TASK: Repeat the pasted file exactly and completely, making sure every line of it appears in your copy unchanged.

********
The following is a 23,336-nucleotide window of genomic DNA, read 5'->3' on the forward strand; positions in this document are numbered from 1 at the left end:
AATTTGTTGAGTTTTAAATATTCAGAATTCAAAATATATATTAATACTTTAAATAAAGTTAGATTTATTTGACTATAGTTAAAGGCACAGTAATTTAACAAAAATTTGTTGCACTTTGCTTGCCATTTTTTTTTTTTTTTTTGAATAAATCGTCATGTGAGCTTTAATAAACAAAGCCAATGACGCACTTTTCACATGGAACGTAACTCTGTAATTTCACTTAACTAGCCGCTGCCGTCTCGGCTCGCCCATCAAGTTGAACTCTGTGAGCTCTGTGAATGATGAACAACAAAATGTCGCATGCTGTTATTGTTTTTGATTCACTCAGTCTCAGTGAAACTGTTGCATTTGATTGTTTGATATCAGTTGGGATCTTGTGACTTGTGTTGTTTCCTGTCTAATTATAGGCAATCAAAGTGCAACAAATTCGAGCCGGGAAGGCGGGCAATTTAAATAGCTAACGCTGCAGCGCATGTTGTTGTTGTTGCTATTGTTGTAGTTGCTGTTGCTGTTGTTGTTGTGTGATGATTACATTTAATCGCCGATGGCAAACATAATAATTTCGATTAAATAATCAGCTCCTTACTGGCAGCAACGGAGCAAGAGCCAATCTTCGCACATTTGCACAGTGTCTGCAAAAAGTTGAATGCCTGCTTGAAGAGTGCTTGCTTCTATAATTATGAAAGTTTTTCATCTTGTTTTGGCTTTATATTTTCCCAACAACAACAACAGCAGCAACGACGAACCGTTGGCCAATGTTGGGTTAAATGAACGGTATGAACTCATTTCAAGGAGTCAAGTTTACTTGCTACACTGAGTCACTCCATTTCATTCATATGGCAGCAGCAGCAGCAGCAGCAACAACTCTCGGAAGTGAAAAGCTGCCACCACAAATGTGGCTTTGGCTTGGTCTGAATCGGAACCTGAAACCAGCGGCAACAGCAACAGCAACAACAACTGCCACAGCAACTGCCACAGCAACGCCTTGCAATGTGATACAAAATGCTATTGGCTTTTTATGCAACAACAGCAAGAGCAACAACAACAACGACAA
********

The following is a 23,336-nucleotide window of genomic DNA, read 5'->3' on the forward strand; positions in this document are numbered from 1 at the left end:
AATTTGTTGAGTTTTAAATATTCAGAATTCAAAATATATATTAATACTTTAAATAAAGTTAGATTTATTTGACTATAGTTAAAGGCACAGTAATTTAACAAAAATTTGTTGCACTTTGCTTGCCATTTTTTTTTTTTTTTTTGAATAAATCGTCATGTGAGCTTTAATAAACAAAGCCAATGACGCACTTTTCACATGGAACGTAACTCTGTAATTTCACTTAACTAGCCGCTGCCGTCTCGGCTCGCCCATCAAGTTGAACTCTGTGAGCTCTGTGAATGATGAACAACAAAATGTCGCATGCTGTTATTGTTTTTGATTCACTCAGTCTCAGTGAAACTGTTGCATTTGATTGTTTGATATCAGTTGGGATCTTGTGACTTGTGTTGTTTCCTGTCTAATTATAGGCAATCAAAGTGCAACAAATTCGAGCCGGGAAGGCGGGCAATTTAAATAGCTAACGCTGCAGCGCATGTTGTTGTTGTTGCTATTGTTGTAGTTGCTGTTGCTGTTGTTGTTGTGTGATGATTACATTTAATCGCCGATGGCAAACATAATAATTTCGATTAAATAATCAGCTCCTTACTGGCAGCAACGGAGCAAGAGCCAATCTTCGCACATTTGCACAGTGTCTGCAAAAAGTTGAATGCCTGCTTGAAGAGTGCTTGCTTCTATAATTATGAAAGTTTTTCATCTTGTTTTGGCTTTATATTTTCCCAACAACAACAACAGCAGCAACGACGAACCGTTGGCCAATGTTGGGTTAAATGAACGGTATGAACTCATTTCAAGGAGTCAAGTTTACTTGCTACACTGAGTCACTCCATTTCATTCATATGGCAGCAGCAGCAGCAGCAGCAACAACTCTCGGAAGTGAAAAGCTGCCACCACAAATGTGGCTTTGGCTTGGTCTGAATCGGAACCTGAAACCAGCGGCAACAGCAACAGCAACAACAACTGCCACAGCAACTGCCACAGCAACGCCTTGCAATGTGATACAAAATGCTATTGGCTTTTTATGCAACAACAGCAAGAGCAACAACAACAACGACAA